The Harvard Business Review published an article, “Most Managers Don’t Know How to Coach People. But They Can Learn.”4 The article is worth reading, but the punchline is the title. Most leaders overestimate their own ability to coach. Truly listening, staying curious, and not inserting my solution to your problem is hard. This is why every great coach has a coach. Regardless of experience and success, make the investment in personal growth as a leader. Your team and your organization will thank you.
SEEK TO UNDERSTAND, NOT TO BE UNDERSTOOD.
Making the shift to understand an employee’s needs, rather than just imposing your own perspective requires genuine curiosity. Coaches ask questions, but not all questions are good questions. Effective coaches ask curious questions to encourage employees to think and explore their own ideas. Coaches must make an intentional effort to remove bias and avoid assumptions. Good coaches avoid directive questions (yes/no/would you agree, etc.) because they limit the employee’s options and restrict autonomy. Take the advice of Ted Lasso once again during his infamous dart throwing scene: “Be curious, not judgmental.”1
USE A FRAMEWORK FOR COACHING.
Good coaching conversations follow a framework to ensure key elements are addressed and goals are met. A common framework is the GROW method — Goal, Reality, Options, Way forward (Figure 1). Frameworks provide structure allowing the conversation to unfold less like a rigid agenda and more like a dance. Coaching is not a script of specific questions. In fact, there is danger in relying on a list of questions because the element of curiosity is removed.
If coaching sounds like a challenge (and it is!), get help and start in safe environments. Don’t use the GROW method for the first time in a high stakes conversation in a tenuous relationship with a key teammate. Hone coaching skills in safe settings. Friends, family, and less tense situations are great environments to practice. Start in writing — brainstorm a list of potential questions that may come up and weed out the biased, directive, and leading questions. Even if the list of questions is not in hand during the conversations, having paused to prepare will lead to better coaching when it matters most.
IT’S USUALLY NOT THE PLAN, IT’S THE EXECUTION.
Coaching is not an ambiguous discussion about possibilities and dreams. Good coaching involves tangible action steps and timelines. Create clarity around who is going to do what and when it is likely to be done. There are a plethora of execution systems making millions of dollars in the business world. Most share a common thread: some version of creating accountability around taking weekly action on the most important priority. That doesn’t sound like a million-dollar idea, but it might be worth a million dollars for those who can execute their plans. So don’t just to help employees identify barriers and solutions — help them execute their plans effectively and grow into the leaders they want to be.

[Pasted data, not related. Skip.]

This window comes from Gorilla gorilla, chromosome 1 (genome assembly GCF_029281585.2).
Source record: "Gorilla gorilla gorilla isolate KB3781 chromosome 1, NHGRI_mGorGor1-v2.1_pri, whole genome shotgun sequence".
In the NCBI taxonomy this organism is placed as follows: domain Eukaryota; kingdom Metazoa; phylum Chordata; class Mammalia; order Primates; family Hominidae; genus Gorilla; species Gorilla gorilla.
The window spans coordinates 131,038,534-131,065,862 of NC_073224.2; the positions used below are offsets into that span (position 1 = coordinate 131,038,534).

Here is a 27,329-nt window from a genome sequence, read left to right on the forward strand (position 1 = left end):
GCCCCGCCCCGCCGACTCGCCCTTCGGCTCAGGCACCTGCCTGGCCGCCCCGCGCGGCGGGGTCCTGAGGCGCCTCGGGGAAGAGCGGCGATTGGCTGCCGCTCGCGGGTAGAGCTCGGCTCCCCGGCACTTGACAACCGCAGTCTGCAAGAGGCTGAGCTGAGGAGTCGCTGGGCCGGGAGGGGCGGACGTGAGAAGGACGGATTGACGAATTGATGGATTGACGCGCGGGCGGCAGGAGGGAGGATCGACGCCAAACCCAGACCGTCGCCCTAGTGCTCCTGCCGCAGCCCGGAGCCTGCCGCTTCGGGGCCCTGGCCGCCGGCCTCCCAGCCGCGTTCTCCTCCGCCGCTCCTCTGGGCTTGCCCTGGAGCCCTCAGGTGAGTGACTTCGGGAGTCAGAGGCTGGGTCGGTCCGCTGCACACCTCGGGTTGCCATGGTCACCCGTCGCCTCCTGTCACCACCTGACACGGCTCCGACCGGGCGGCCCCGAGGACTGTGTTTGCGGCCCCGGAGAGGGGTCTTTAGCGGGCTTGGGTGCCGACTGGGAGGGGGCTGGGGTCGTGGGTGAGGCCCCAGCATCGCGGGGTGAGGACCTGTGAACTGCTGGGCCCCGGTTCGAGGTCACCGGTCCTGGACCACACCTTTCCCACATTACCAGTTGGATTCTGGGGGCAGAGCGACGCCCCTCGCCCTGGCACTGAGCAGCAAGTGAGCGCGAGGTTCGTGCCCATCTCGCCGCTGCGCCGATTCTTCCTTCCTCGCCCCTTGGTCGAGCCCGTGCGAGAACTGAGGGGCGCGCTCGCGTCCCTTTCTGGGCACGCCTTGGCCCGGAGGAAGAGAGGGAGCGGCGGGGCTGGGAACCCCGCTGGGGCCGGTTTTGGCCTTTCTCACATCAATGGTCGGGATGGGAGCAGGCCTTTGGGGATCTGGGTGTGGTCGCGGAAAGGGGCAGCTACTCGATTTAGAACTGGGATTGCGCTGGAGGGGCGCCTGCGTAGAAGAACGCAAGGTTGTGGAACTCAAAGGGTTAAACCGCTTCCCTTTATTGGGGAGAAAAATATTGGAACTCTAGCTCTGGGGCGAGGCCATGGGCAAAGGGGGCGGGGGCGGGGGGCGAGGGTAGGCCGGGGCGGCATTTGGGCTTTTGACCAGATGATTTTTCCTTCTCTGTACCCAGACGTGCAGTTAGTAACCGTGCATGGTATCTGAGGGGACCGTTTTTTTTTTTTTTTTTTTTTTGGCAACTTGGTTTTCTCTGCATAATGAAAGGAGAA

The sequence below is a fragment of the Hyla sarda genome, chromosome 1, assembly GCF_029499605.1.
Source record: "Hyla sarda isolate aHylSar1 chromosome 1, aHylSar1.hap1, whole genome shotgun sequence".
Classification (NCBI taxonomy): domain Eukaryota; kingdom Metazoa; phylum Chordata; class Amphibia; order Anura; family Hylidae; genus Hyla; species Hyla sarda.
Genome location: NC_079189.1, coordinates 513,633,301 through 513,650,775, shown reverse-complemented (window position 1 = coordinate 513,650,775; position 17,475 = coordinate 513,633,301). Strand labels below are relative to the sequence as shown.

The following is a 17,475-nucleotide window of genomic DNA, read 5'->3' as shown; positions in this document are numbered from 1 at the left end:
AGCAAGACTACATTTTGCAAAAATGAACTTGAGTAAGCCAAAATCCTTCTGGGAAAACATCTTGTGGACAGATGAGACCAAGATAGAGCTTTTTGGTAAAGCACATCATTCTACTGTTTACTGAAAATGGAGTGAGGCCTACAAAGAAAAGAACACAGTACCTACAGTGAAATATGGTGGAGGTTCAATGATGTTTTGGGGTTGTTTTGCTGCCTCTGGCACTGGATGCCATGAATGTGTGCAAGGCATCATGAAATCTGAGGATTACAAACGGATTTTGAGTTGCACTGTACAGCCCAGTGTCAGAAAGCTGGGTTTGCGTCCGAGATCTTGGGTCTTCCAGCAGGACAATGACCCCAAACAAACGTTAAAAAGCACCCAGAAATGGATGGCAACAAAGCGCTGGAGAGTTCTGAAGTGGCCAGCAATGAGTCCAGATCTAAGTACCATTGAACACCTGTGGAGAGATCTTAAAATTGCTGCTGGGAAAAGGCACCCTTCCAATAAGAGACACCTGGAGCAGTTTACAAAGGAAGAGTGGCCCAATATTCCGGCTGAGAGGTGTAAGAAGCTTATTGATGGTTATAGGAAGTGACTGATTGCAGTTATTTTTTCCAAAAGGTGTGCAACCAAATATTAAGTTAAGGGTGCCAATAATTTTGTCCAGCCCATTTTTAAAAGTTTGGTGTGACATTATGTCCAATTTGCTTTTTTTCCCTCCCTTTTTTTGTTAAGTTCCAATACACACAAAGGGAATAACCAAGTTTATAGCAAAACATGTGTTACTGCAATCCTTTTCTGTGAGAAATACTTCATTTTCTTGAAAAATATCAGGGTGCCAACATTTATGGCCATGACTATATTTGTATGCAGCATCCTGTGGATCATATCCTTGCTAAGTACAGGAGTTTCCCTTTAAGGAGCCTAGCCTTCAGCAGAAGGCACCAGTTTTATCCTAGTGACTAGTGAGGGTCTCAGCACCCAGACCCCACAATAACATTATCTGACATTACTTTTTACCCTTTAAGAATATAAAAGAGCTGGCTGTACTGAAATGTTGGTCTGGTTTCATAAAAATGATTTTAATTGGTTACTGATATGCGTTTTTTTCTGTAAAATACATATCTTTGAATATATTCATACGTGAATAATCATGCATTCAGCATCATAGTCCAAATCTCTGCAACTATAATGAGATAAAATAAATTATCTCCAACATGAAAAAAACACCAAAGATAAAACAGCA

BE DIRECT AND CLEAR
For anyone who still wants to be direct with employees, there is a time to be direct. Be direct and clear when setting the standards for what the practice is about and what drives success. Clarify and over-communicate company mission, values, key performance indicators, and why those KPIs matter. Once the standards are established and understood, an effective coach helps others live into those goals.
CEO and leadership coach Peter Bregman recently said, “Telling people they are missing the mark is not the same as helping them hit the mark.”5 Coaching should be focused on the process of improvement, not just results. Help employees identify (and act!) on what needs to be done to make the goal a reality. If a well-laid plan and process is in place, the results will eventually follow.
So where does your team want to go? Grow into a clinic director? Earn bonus in the next quarter? Become a mentor for new hires? Become a premiere pelvic floor therapist in the community? Help more patients complete their plans of care? Collaborate with a local surgeon on post-op care pathways? Each of these situations creates an opportunity for coaching. And with each opportunity for coaching comes an opportunity to not only grow your team into hungry, productive, engaged, happy, and committed long term teammates, but also build a thriving organization.
1Sudeikis J. (Executive Producer). (2020-present). Ted Lasso [TV Series].
2Pink D. Drive: The surprising truth about what motivates us. Riverhead Books; 2012.
3Ibarra H, Scoula A. The leader as coach. HBR. Published November 2019. https://hbr.org/2019/11/the-leader-as-coach
4Milner J, Milner T. (2018). Most Managers Don’t Know How to Coach People. But They Can Learn. HBR. Published August 2018. https://hbr.org/2018/08/most-managers-dont-know-how-to-coach-people-but-they-can-learn
5Bregman P. Feedback Isn’t Enough to Help Your Employees Grow. Published December 2021. https://hbr.org/2021/12/feedback-isnt-enough-to-help-your-employees-grow
6Maxwell J. (2023). The Maxwell Method of Coaching. [training manual]
Mike Osler, PT, DPT, is a Certified Professional Coach through the Maxwell Leadership Team and serves as the Director of Business Coaching at 8150 Advisors. Mike can be reached at email@example.com.